Apps are suburbia, the Web is downtown (or Chinatown)

Chinatown by Atomische – Tom Giebel 2006 Creative Commons

The analogy is by Virginia Heffernan, television critic and columnist for “The Medium” at the New York Times — it is included in “The Medium” dated online 17 May, but it appeared the day before in the Sunday supplement. I think the article title is somewhat misleading: The death of the Open Web; well, to me she does not argue very much about the actual or desirable death of the “open Web”, but rather she contrasts the differences between the more closed enviroment of the App store, the iPhone, the iPad etc. on one side and the more open, or totally open Web. But I had better report here the synthesis of Leo Laporte and Jim Louderback, from which I learned of this article; it’s clear and funny (as always with Leo Laporte’s TWiT):

Jim Louderback It’s almost like we are seeing 1990 played out again with the Mac and the Windows, or 1984, or whatever.

Leo Laporte Well it come down to – do you read Virginia Heffernan’s article in last Sunday’s New York Times where she said apps are the suburbia of the Internet. She said the free and open worldwide web is essentially like downtown where anything goes, there’s ads, there’s scummy people…

Jim Louderback Chinatown…

Leo Laporte It’s dangerous, it’s Chinatown Jake.

Jim Louderback Forget it.

Leo Laporte Forget it. And she said, but apps have become the suburbia, the place that you go…

Jim Louderback It’s a strip mall.

Leo Laporte It’s a little nicer, it’s a little cleaner, there’s – and so – but it has the same problem where if you have everybody leaving the city, the city goes to hell, you stuck with these apps and I think this is the problem. I think we are seeing a fight now between open and closed. Open is always messy, it’s dirty, it’s not – it’s got little issues with the UI. But closed is dangerous in the long run, that’s what I would submit.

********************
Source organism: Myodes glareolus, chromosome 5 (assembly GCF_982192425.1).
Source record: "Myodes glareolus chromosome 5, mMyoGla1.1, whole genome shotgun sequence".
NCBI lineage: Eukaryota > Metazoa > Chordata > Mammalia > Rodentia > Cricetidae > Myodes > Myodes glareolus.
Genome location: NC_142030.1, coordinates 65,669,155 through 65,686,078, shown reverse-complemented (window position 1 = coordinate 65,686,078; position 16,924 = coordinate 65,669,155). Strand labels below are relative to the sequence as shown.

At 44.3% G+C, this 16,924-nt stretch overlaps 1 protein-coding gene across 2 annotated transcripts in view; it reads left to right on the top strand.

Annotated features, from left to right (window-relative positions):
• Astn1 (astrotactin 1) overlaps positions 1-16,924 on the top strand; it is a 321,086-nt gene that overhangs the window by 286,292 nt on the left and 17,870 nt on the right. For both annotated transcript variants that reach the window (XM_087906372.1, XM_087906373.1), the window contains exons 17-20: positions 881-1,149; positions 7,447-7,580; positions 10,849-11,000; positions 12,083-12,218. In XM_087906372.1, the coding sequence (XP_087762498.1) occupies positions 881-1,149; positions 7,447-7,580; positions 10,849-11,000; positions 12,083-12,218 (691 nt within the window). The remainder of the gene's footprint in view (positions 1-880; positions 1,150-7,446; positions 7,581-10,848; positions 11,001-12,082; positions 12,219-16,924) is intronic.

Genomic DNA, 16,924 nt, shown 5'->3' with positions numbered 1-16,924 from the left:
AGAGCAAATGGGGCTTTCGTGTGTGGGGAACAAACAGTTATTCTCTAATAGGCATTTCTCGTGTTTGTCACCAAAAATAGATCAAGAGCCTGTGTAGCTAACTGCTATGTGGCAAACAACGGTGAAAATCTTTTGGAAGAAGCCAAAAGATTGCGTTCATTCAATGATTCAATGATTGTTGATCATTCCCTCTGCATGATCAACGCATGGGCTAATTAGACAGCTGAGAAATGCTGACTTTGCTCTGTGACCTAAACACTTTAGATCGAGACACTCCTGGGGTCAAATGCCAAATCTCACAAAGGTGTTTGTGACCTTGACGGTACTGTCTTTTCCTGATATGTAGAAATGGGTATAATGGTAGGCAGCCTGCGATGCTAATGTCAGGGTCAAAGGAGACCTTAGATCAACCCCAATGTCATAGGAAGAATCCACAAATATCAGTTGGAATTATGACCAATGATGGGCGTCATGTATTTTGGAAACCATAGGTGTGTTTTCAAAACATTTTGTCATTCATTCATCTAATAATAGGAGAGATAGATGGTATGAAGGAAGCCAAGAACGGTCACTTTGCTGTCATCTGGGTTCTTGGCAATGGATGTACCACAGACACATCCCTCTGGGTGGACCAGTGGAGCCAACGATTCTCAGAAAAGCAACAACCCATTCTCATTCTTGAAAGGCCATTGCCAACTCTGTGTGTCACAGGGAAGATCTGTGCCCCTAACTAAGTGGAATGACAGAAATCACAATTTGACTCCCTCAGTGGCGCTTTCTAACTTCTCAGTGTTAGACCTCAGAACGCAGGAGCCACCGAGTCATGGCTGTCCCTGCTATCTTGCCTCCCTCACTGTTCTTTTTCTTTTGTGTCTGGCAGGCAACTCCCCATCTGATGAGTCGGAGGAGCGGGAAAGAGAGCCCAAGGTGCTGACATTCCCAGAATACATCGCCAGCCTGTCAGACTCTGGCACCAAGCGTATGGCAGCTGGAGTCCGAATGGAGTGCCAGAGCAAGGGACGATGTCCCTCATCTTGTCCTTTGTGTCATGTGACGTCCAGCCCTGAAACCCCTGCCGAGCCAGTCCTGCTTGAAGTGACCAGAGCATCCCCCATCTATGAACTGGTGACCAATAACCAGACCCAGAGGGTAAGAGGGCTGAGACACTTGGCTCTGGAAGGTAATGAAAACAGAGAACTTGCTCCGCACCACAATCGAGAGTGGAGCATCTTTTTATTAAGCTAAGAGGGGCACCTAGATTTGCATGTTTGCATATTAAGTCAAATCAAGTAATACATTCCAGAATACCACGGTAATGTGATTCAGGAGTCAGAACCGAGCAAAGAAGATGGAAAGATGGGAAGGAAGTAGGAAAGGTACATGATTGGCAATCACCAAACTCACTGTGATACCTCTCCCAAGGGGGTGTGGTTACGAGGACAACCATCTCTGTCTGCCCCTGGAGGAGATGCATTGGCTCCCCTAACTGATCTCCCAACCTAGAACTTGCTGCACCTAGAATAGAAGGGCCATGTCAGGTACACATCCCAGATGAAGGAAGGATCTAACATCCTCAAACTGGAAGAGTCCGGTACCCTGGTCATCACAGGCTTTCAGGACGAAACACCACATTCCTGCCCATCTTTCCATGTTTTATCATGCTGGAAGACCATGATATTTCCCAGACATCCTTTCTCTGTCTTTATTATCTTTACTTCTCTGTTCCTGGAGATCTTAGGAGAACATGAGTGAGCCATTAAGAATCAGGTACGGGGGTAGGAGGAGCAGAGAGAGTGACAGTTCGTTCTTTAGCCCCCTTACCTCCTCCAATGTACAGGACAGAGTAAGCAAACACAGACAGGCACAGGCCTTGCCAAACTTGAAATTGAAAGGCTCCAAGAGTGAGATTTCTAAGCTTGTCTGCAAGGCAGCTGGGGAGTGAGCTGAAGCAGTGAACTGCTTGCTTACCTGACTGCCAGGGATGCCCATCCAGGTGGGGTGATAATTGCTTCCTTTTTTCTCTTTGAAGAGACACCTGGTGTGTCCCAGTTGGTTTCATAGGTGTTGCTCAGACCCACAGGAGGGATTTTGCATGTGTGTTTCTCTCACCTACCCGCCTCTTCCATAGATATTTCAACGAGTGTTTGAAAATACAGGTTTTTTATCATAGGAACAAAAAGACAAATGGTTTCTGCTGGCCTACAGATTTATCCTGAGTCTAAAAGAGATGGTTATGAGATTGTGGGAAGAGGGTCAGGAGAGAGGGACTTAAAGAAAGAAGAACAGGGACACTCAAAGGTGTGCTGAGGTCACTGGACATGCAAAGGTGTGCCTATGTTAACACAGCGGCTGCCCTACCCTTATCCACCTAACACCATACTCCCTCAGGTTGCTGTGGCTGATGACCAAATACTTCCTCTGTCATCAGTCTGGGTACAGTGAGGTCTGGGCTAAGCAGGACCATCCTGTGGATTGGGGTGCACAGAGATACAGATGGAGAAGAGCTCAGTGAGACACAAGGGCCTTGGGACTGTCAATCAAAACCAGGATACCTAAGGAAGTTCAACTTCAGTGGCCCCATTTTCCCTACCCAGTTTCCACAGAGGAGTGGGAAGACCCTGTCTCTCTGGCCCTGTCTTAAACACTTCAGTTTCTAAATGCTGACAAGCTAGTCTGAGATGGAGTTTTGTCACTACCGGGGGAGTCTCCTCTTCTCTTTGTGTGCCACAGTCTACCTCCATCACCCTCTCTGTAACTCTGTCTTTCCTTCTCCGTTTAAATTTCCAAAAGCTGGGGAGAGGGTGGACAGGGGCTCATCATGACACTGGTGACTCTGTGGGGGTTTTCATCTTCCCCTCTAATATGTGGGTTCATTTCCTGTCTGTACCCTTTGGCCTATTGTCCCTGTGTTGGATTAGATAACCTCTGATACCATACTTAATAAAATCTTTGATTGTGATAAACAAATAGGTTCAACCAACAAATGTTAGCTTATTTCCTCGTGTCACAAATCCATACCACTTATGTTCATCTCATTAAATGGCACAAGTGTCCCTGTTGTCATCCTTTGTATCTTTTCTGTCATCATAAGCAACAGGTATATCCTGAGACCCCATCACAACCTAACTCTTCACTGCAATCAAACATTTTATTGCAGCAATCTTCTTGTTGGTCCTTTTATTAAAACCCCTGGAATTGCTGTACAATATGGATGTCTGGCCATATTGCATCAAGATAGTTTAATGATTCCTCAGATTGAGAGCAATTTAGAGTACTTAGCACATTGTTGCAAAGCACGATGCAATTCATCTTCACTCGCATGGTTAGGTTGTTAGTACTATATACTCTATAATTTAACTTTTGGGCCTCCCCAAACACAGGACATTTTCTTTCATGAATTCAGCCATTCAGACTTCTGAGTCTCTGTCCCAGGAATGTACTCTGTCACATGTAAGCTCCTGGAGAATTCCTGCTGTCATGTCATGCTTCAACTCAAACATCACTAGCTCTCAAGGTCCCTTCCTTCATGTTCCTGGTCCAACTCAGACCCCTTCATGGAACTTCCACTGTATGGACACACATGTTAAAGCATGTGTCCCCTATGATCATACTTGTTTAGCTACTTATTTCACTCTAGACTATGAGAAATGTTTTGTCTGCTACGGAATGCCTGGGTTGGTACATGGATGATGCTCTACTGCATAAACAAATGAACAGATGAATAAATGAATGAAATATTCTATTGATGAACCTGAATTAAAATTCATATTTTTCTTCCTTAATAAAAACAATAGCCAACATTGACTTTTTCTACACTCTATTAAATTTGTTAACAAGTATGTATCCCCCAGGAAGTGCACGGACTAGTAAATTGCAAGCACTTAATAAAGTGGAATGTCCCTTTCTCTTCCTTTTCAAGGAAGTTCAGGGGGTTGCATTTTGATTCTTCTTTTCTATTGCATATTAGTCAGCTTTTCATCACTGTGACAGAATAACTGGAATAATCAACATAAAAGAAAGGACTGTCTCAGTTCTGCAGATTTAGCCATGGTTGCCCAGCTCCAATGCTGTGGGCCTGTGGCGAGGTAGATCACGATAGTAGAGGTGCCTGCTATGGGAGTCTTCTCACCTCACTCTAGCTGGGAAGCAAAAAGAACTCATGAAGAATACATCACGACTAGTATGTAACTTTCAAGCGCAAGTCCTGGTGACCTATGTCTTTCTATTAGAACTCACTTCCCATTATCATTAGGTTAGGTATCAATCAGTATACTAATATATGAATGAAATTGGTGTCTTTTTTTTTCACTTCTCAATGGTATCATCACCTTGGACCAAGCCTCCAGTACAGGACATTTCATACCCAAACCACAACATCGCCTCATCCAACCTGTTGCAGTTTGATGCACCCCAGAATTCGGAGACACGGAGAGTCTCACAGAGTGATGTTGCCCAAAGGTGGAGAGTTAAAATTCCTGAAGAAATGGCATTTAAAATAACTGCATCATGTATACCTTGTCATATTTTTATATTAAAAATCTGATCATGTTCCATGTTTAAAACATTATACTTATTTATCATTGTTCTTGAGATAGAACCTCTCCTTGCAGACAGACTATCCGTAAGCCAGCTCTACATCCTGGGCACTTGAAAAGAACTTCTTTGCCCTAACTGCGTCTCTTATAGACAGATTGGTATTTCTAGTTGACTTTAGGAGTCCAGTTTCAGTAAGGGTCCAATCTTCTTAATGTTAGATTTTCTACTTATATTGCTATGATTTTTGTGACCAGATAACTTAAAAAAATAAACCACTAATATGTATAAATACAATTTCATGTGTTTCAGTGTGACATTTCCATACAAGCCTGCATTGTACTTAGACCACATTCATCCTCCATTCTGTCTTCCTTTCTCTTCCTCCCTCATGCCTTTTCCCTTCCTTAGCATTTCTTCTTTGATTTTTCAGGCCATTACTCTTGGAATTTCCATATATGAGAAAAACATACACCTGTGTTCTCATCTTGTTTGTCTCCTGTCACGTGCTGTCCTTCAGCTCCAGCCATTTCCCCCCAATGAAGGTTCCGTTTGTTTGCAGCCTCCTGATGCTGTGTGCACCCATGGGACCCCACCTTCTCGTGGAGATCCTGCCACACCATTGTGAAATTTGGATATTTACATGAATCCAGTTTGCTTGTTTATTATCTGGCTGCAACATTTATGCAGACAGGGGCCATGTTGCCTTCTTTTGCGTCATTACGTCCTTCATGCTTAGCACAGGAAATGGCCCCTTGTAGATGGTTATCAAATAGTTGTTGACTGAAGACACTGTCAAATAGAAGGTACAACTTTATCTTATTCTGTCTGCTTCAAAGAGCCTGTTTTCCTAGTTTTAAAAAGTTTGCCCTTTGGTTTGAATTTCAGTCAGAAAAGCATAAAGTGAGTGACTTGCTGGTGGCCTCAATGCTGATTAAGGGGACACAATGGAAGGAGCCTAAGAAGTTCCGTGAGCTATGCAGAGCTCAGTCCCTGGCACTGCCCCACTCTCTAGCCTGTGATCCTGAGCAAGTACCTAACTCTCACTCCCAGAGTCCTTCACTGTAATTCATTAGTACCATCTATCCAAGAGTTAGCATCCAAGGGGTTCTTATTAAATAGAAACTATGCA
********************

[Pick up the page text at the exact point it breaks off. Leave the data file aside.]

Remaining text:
Jim Louderback Yeah, I can see that. I can see a good parallel there of Apple’s app store and Android’s app store for that matter being like the strip mall, where you get individualized…

Leo Laporte You get porn.

Jim Louderback …sanitized choices…

Leo Laporte Right.

Jim Louderback …that are very easy to get to, get on a [indiscernible] (43:50).

Leo Laporte Yes, yes, yes. But Apple’s especially, not so much Android’s.

Jim Louderback But you are not going to be able to find the chalk that gets rid of the ants or the weird ethnic food or…

Leo Laporte Right.

Jim Louderback …any of the cool stuff.

The (wonderful) TWiT 250 transcript is from Podsinprint

I recommend the reading of the NYT piece, not just for the point under discussion but really for the analogy as such. I think we need more of this to make sense of what’s happening. Concrete images, communicative and inspiring.

Then, the idea of apps as suburbia might be more or less appropriate, but it certainly conveys some values or desires and expectations of people living in suburbia. This is the most interesting part, as it leads to a discussion about culture and technology. Then one might consider that “suburbia” are not the same all over the world…

PS the hint on “porn” in the transcript might be not very clear– shortly after this part Laporte and friends went on with an amusing exchange on porn on iPhone etc. — but it was too long to be included here… play TWiT if you are curious about it (I also recommend TWiT in general; I wonder sometimes how many listeners they have here in Europe).

Leave a Reply

Your email address will not be published. Required fields are marked *